Mad Crab Mojave: Chapter 64
In which our heroes arrive at Lake Mead
|Glen Smuda||Mar 17|
Jones gripped the dashboard with both hands. He was nauseous. After many hours of Bugs’ erratic drifting and shifting, he could not get the horizon to stop wobbling. In the drivers’ seat, Bugs rambled on, oblivious to Jones’ discomfort.
“I know why you’re not happy,” Bugs declared. “You keep getting caught up in things bigger than yourself. You let the macro take over. It’s too much information, Jones. You gotta focus on what you can control.”
They approached a junction. Bullet holes obscured the sign, but Jones was able to make out some faded lettering. “Exit 75 - Valley of Fire, Lake Mead.”
“Turn there!” Jones cried. “Take a right!”
Bugs obliged without touching the brakes. Jones’ chest jerked against the seatbelt. The horizon spun downward.
“Here’s the thing about potatoes,” Bugs said, “Everybody needs them, everybody understands them. Sure, there’s been some complexity with the supply chain lately, but the fundamentals are straightforward. Potatoes and milk. Get potatoes, cook them with milk, complete nutrition. You can put the whole thing on a t-shirt. I’m doing good in the world, and more importantly, I understand what it is that I am doing.”
The highway began to climb. They were entering into more rocky terrain. As the car began to struggle with the incline, Bugs stepped harder on the gas. The vehicle lurched forward. Jones groaned and buried his head in his hands.
“I’ve known you for a long time,” Bugs continued. “Even if you know you’re not capable of something, you’ll do it anyway if someone yells at you long enough. Then they yell at you more when you fail. What kind of life is that? At first, when you started the detective agency, I was happy for you. Finally, master of your own fate. But then you kept taking on impossible cases.”
“For the money,” mumbled Jones. “And then to avoid Federal prison.”
“But that is my whole point! You don’t need the money if you just eat potatoes and milk! Wow! That is spectacular.”
Bugs fells silent. Jones looked up as they crested the hill. The Valley of Fire opened up before them. All around the road, crimson, wind-carved monoliths jutted out of the desert floor, scattered around the valley like jewels broken off a necklace. The road dipped and turned over the crest of ridges and into valleys, now lined with white sandstone, now revealing a verdant green hillside.
Occasionally, the highway would dip into a desert wash and Bugs would have to slam on the brakes to avoid driving the car straight into the pavement. Then the road would climb again and they would crest to another stunning panorama. Jones felt bittersweet regret.
“I bet Marvin would love this place,” said Jones.
“Who?” asked Bugs.
“The autonomous vehicle I was working with.” Jones explained. “The Fed. They love geology.”
“Can cars love?” asked Bugs, skeptical. Jones felt a twinge of annoyance. Bugs pointed at another road sign.
“Five miles to Lake Mead!”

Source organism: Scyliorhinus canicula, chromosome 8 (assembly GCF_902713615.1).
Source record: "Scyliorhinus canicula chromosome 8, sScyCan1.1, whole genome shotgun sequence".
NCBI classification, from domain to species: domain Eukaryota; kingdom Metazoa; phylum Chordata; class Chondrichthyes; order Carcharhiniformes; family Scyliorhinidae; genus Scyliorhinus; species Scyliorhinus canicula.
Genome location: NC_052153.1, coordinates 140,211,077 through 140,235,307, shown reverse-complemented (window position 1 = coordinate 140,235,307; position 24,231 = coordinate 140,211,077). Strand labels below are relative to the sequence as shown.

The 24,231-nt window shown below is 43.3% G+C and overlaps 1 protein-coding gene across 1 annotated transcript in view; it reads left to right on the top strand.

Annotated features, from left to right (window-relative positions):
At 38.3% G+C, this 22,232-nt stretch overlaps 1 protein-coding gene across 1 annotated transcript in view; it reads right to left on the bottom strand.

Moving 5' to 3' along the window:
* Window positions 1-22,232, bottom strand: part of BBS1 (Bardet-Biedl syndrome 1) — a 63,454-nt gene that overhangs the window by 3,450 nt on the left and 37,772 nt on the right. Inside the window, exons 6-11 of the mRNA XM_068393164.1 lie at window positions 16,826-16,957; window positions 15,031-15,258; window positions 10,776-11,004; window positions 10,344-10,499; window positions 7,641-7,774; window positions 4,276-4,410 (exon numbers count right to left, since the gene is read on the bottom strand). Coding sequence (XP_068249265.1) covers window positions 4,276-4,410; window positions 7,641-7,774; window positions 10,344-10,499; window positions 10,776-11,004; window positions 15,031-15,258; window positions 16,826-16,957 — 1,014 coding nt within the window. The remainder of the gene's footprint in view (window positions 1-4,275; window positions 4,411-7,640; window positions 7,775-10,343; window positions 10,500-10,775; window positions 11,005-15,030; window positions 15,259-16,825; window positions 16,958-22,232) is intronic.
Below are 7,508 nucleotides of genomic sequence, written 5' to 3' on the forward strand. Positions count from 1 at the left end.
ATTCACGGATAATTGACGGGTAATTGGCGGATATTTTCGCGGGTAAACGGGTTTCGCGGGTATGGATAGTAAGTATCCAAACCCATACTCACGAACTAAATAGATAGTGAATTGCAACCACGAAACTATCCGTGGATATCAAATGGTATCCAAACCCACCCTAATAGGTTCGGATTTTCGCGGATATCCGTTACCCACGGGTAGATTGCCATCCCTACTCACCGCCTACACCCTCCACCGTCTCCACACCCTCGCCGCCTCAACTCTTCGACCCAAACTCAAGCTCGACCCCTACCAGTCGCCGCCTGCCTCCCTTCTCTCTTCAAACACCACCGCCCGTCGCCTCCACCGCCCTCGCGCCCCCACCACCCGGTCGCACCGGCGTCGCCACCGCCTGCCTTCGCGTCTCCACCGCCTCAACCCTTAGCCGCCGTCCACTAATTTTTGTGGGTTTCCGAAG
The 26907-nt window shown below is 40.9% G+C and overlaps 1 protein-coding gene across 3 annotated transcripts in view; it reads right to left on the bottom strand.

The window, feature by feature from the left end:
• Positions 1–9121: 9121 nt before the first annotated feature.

Jones blinked. He had been so distracted by Bugs’ driving and the scenery that he’d forgotten, momentarily, what they were here for.
“What will we say when we get there?” asked Jones.
“Say to who?” asked Bugs.
“Mad Crab, I assume. I hope it’s Mad Crab. They should have the military grade quantum super computer with them.”
“How about, ‘Halt!” suggested Bugs.
“Yes,” agreed Jones. “But it needs to sound authoritative.”
They practiced together as the red rock sank into the sand behind them. A few turns and a few miles later, the road turned and began to peter out into gravel. Bugs slowed. The road opened out into a wide parking lot, facing a long beach. Jones took in a deep breath. After so many miles of sand and rock, they were now staring at the glittering blue waters of Lake Mead.
“Here we are,” breathed Bugs.
Jones scanned the shore of the lake, his heart sinking.
“Where’s the dam?” he asked.
Bugs screeched the truck to a halt. “Shit!” he yelled. “We’re on the wrong side of the lake!”
Jones tore at the road atlas, turning it in all directions, comparing it to the sun. “We’re on the wrong side of the lake.”
“How far away are we?”
Jones and studied the map. “Sixty five miles due south. There’s a two lane road that follows the Colorado River bed, through the Lake Mead recreational area. How much gas do we have?”
“About a quarter tank.”
“Is that enough?”
“It’ll have to be.” Bugs put the truck in gear. “Mad Crab cannot control the Mojave.”
He pressed the gas pedal to the floor. The truck leapt forward, lurched into a large pothole, and skidded sideways across the gravel, tires spinning as they tried to gain purchase in the drifted sand. Bugs kept his foot on the gas. The vehicle hit a concrete divider and spun out, coming to rest with its bumper against a large boulder.
“Sorry,” said Bugs, and tried to restart the engine. The truck groaned to life, but listed heavily towards the passenger side. The two men got out and examined the tires. Two of them were completely flat.
“Do you smell that?” Jones asked. There was a sour, metallic taste in his mouth. Bugs inhaled through his nose.
“Run!” he screamed.
The two men turned and dashed away from the car. Moments later, explosions rippled through the air. Bugs and Jones threw themselves to the ground, covering their heads with their arms. A cactus dug its needles painfully into the flesh of Jones’ underarm. He ignored it, holding his breath.
Nothing else happened. He heard sizzling sounds and lifted his head. The trunk of the car, where the gasoline cans still rested, was on fire.
“I thought you knew how to drive,” he groaned, sitting up. Bugs rolled over and began to brush pebbles out of his palms.
“I thought you knew how to read a map!” Bugs said cheerfully. “It’s like a metaphor for our civilization, am I right? What a week!”